Monday, November 29

Gwangju Disastrous Report censorship resistance, dismissal ‘another massacre’

[전두환 사망…사과받지 못한 사람들 ⑦]
Ko Seung-woo, who was dismissed in the 1980s, CEO of the Association of Dismissed Journalists in 1980

Ko Seung-woo, president of the 1980 Dismissed Journalists Association, speaks at the Hankyoreh newspaper on the afternoon of May 6, last year, about the press censorship of Chun Doo-hwan during the Gwangju Uprising in May 1980 and the press censorship, including the dismissal of journalists. By Jang Cheol-gyu, senior staff reporter [email protected]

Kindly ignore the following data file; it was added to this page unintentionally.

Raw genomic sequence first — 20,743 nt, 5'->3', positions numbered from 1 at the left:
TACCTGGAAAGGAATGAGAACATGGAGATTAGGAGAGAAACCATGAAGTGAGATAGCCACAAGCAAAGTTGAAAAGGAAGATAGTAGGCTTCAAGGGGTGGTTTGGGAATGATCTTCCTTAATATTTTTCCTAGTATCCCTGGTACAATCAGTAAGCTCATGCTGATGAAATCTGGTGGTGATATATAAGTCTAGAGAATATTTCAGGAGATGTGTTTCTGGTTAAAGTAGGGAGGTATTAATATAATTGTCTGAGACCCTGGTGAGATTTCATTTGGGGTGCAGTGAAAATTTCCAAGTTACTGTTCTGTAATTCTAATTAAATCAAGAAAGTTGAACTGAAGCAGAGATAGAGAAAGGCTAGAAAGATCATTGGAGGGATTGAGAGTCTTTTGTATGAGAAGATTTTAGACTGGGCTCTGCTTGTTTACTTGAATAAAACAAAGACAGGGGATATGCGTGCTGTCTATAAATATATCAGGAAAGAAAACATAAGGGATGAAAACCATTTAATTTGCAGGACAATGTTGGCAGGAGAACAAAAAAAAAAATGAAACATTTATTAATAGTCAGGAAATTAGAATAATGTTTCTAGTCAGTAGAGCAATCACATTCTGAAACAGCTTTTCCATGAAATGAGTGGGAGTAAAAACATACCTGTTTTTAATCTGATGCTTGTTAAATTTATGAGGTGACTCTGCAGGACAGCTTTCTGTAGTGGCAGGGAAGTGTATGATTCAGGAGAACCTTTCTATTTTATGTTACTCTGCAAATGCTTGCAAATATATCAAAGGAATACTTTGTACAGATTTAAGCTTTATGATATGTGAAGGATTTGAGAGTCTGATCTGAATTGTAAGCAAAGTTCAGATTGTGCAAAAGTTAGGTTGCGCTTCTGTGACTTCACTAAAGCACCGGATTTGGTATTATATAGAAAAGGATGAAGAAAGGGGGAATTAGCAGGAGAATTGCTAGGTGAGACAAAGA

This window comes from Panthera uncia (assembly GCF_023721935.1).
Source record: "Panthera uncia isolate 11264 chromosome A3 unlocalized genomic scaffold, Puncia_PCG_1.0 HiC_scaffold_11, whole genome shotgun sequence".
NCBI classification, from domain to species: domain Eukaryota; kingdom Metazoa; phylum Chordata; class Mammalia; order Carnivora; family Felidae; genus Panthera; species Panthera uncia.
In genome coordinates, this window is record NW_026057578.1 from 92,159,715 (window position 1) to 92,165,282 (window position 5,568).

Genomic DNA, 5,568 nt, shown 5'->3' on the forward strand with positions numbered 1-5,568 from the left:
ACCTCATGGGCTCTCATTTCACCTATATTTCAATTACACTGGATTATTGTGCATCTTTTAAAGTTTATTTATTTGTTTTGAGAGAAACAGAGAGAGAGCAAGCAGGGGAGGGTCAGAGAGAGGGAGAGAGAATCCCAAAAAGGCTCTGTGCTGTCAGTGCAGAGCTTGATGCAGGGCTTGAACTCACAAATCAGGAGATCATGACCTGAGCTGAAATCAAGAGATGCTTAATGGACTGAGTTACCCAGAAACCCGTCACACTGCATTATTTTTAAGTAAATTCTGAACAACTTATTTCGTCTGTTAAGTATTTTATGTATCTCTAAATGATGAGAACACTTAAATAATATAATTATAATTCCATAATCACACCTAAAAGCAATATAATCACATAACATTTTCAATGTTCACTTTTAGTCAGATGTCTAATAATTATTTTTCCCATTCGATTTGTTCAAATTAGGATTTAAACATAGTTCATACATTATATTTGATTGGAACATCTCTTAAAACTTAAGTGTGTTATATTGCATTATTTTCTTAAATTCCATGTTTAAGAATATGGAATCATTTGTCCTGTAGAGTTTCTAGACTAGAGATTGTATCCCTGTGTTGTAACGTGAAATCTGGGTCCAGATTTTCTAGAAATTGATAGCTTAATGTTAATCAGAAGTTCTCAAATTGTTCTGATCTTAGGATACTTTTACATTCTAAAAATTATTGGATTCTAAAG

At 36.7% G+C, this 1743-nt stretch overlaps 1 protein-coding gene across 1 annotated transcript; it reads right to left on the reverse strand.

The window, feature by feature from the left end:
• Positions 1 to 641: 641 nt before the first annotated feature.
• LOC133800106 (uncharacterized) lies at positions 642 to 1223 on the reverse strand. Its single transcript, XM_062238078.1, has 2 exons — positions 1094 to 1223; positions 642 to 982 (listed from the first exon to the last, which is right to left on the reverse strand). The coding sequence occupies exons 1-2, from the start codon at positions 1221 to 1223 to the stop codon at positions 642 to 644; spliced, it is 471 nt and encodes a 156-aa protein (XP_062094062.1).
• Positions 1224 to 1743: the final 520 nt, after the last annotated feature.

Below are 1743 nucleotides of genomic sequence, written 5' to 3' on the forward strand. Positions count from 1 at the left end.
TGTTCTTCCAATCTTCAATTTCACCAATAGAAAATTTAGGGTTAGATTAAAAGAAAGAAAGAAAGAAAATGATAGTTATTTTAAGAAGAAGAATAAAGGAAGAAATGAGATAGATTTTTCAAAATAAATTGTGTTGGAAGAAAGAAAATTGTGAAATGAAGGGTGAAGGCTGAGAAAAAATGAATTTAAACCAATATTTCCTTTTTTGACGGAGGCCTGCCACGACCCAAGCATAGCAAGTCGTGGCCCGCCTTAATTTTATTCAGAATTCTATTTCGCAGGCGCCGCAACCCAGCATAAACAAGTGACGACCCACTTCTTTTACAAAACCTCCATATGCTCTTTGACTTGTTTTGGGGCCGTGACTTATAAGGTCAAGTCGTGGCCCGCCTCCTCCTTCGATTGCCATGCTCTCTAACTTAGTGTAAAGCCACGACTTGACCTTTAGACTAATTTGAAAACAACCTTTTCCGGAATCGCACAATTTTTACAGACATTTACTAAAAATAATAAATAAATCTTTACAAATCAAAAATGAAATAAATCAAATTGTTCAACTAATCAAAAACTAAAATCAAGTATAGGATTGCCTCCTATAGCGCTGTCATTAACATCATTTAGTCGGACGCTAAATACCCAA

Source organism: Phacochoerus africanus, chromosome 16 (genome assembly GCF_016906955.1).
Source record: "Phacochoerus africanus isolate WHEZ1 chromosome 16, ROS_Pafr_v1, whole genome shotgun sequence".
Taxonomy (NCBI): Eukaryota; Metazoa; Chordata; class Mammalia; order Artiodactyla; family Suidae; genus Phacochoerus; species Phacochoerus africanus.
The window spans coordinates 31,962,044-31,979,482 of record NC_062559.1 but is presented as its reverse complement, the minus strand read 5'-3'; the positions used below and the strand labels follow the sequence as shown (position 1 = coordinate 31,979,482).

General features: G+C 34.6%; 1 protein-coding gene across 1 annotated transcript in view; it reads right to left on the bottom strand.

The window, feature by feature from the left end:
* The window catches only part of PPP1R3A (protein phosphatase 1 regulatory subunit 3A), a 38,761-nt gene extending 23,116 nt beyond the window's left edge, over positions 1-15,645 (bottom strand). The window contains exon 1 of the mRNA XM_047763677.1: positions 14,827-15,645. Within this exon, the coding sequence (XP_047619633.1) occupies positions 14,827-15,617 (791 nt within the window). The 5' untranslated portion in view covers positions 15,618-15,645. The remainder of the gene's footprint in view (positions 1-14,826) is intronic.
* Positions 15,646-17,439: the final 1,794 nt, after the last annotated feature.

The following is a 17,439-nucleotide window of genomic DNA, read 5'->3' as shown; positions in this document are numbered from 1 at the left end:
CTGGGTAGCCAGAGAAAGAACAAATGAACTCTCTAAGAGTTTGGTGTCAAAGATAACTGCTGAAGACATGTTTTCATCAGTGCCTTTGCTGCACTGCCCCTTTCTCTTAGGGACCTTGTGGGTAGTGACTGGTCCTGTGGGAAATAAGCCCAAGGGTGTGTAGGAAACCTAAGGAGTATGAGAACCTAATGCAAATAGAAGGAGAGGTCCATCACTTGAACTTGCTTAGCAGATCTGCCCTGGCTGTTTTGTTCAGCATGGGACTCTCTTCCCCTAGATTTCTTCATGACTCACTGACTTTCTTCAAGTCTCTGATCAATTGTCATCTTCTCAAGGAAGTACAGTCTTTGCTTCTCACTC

“Report censorship, discontinuation of production refusal, dismissal of over 1,000 protesting journalists, and closing the media… . Since the establishment of the government, Chun Doo-hwan has been the most vicious of oppressing the media, and the aftereffects have not gone away. After such violent oppression of the media, it is bittersweet to finally leave without an apology.” As soon as he heard the name ‘Chun Doo-hwan’, Ko Seung-woo (74), co-representative of the Journalists Association, who was dismissed in 1980, went back to 40 years ago. In May 1980, the Korean media could not publish an article containing the truth despite witnessing the devastation of Gwangju. Reports related to democratization, student movements, and social movements could not be made at all. At that time, CEO Koh, who was a reporter for Seoul City Hall as a member of the Ministry of Social Affairs of the Joint News Agency (formerly Yonhap News Agency), was boiling. This is because they were inspected by the inspectors of the martial law command every day. CEO Koh remembered that time, “The foreign press actively reported, but as censorship became more difficult, the reporters were angry and felt very embarrassed.” Against the censorship of martial law, a production refusal movement was held centered on the Korea Journalists Association. At that time, the executive branch of the Journalists Association, who demanded the abolition of news censorship, was taken to the anti-communist office in Namyeong-dong, Yongsan-gu, Seoul and tortured. 298 people directly selected by the government for purification and 635 people directly selected by the media were fired. In 1980, the media consolidation resulted in the dismissal of over 300 additional journalists. After being ousted in August of that year, Koh joined the Hankyoreh, which was founded in 1988, and later served as the chairman of the Citizens’ Coalition for Democracy and actively participated in the media movement. Their media struggle was not recognized as a part of the official May 18 Gwangju Democratization Movement, but in May, it was legally recognized for the first time in 41 years. On May 21, the National Assembly passed an amendment to the ‘Act on Compensation for Persons Related to the May 18 Democratization Movement, etc.’, which included dismissed journalists as those involved in the May 18 Gwangju Democratization Movement. But Jeon, who trampled on them, closed his eyes without saying a word of apology. Koh believes that Chun left a major ill to Korean society in addition to the dictatorship and massacre. “Until recently, he put distorted remarks about Gwangju in his memoirs and inflicted pain on the victims. “He helped to solidify a social climate where those who expose internal corruption suffer from power abuse,” he said. By Park Soo-ji, staff reporter [email protected]

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